SB: Some of my favorite parts of your book included your reflections on being a pen pal with current prisoners. You remark on how powerful it is for incarcerated folks to have a connection to the outside, to be listened to, and to share their stories with others. Why is letter writing so important and how can folks get involved?

MS: It’s so rare that people today write a snail mail letter to a friend, but that used to be the primary form of communication for people who were not sitting next to each other. The act of writing a letter necessitates contemplation and forethought. It evokes much deeper feelings than you would put in an email.

Of course it’s really bad that people in prison only have letter writing as their main form of communication. The thing that we can do from the outside as pen pals is to actively utilize that form of communication as a tool for organizing. Organizing by forming a human connection.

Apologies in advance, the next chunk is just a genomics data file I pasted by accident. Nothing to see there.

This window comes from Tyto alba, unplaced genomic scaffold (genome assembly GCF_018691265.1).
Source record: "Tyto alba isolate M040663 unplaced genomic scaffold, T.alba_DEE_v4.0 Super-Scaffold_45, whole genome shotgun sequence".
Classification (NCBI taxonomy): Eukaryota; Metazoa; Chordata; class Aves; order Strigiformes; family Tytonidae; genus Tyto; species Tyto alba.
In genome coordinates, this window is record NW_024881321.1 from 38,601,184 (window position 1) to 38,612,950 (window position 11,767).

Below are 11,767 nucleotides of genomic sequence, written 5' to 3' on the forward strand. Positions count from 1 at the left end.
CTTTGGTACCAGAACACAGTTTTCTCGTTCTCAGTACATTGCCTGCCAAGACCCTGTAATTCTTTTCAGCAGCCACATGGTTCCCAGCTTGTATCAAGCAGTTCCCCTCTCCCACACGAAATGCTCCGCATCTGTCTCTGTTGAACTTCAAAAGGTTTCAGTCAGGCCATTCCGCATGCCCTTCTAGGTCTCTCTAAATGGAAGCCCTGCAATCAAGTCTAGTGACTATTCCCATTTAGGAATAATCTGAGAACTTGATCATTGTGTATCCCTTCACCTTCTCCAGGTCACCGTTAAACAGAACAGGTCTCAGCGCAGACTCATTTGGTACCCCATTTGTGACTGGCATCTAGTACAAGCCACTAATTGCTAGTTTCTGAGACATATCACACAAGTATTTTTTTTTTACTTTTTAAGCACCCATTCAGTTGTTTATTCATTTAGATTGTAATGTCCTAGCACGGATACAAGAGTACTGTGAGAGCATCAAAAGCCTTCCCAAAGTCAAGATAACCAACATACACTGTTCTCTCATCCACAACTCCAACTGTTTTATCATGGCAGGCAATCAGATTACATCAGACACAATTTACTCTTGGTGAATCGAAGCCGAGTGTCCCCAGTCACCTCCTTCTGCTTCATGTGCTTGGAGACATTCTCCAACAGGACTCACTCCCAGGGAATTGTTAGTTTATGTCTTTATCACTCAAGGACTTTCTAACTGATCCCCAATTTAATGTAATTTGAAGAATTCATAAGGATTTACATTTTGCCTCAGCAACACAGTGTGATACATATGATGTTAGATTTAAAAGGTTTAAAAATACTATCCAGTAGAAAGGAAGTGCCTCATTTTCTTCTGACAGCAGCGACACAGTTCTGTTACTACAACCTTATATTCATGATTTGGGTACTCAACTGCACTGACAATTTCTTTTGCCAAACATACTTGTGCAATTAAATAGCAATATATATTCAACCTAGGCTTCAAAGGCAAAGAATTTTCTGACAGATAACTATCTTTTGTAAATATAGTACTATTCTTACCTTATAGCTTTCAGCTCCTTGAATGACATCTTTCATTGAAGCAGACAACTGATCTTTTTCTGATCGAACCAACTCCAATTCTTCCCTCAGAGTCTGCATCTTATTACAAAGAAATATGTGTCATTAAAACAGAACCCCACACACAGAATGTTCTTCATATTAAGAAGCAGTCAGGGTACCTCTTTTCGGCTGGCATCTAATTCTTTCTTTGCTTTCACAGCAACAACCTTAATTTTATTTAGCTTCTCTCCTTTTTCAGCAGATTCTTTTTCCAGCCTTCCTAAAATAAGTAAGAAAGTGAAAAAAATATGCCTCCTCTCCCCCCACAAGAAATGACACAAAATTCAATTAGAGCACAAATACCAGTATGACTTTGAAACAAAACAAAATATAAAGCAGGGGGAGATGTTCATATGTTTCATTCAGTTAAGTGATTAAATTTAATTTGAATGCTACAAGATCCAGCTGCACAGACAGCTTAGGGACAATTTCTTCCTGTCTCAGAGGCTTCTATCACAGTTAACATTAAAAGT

As we are coming up to the holidays, a lot of groups are sending holiday cards to people in prison. Black and Pink is a great place to find a pen pal. They frame it as an action, a type of service, and a friendship as you are two human beings writing to each other. It’s also really important to keep that in mind when you talk about incarcerated people on any level. They are not a cause, they are human beings but you are not used to seeing them in society.

SB: One of your chapters focuses on the intersection of reproductive justice and prison systems through the story of your sister’s pregnancy and birth of your niece. You point out that the system sets up families to struggle greatly because of its focus on separation. Can you share a bit more on this topic?